The hot US job market may be a few degrees cooler than previously thought.
The number of non-farm payrolls in the United States decreased by 306,000 jobs in March than initially reported, according to the data. revised data It was released by the Labor Department on Wednesday. This indicates that employers added jobs at a slightly slower rate in 2022 and early 2023 than suggested monthly data in time – but is less accurate.
The revisions, which are preliminary, don’t change the big picture: Job growth has slowed since the first wave of post-lockdown reopenings, but has remained surprisingly resilient. Even after the latest revision, there were 2.8 million more jobs in March than there were before the pandemic began. (Employers have added another 870,000 jobs since then, according to the Labor Department, although those numbers, too, will eventually be subject to review.)
The data released on Wednesday is part of an annual process in which monthly estimates, which are based on a survey of employers, are aligned with more specific data from state unemployment insurance records. The reviews will be formally incorporated into government figures early next year.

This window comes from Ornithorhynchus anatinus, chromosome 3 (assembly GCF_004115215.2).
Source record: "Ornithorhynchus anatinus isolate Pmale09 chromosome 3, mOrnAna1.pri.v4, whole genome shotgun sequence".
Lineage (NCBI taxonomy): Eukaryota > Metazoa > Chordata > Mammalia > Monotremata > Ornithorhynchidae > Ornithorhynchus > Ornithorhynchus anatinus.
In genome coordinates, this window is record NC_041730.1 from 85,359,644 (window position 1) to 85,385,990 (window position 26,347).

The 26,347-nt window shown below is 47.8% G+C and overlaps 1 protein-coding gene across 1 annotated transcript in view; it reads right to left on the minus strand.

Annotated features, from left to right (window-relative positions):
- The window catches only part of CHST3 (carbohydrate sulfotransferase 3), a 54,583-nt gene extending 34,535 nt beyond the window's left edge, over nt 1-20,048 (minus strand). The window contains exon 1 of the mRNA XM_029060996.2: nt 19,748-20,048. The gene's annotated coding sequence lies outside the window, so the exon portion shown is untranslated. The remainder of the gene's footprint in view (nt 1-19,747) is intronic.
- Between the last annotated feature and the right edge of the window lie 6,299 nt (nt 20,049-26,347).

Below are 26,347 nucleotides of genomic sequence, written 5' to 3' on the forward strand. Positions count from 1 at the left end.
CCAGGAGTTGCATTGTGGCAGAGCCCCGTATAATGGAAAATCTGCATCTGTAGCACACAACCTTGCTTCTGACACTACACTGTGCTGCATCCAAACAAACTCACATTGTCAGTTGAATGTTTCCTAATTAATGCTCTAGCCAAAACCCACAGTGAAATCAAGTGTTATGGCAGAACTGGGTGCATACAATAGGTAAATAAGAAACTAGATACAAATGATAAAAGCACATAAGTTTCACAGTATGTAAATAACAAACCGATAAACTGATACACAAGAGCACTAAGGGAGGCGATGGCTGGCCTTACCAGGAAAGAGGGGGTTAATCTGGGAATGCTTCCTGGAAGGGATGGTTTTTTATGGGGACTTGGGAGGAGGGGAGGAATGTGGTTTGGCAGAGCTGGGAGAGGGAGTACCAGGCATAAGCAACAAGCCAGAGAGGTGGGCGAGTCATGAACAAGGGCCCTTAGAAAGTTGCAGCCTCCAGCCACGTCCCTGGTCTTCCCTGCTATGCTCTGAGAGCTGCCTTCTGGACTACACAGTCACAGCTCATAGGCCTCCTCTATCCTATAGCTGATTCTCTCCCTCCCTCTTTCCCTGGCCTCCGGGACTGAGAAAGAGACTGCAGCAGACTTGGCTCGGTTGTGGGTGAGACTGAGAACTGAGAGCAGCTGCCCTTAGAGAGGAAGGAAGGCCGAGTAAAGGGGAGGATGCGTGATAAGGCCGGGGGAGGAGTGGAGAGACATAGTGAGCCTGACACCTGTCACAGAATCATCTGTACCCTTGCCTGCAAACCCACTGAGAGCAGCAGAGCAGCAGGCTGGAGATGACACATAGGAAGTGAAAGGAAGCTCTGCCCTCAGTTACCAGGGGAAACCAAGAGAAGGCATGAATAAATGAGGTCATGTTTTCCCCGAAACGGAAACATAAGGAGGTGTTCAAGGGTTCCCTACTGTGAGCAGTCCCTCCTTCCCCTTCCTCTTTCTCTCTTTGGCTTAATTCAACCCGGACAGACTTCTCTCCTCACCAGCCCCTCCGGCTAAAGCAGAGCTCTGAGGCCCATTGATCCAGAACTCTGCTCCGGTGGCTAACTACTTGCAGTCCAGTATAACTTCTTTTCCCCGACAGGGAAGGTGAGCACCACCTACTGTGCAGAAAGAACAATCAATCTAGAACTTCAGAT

The recent strength in the labor market came as a surprise to economists, who had expected a rapid increase in interest rates to lead to a further slowdown in hiring. Some forecasters believed that the monthly jobs numbers were overstating hiring, and that the annual update would show a significant downward revision.
That didn’t happen: the Labor Department cut its employment estimate by just 0.2% In line with historical reviews.
The revisions were larger for some industries. Employment in the transportation and warehousing sector, which boomed during the pandemic but has slowed since then, was revised down by about 150,000 jobs, or 2.2 percent. Administrative industries such as information and professional services also added fewer jobs than initially reported. On the other hand, retail and wholesale firms hired more workers than the suggested monthly figures, as did public sector employers.
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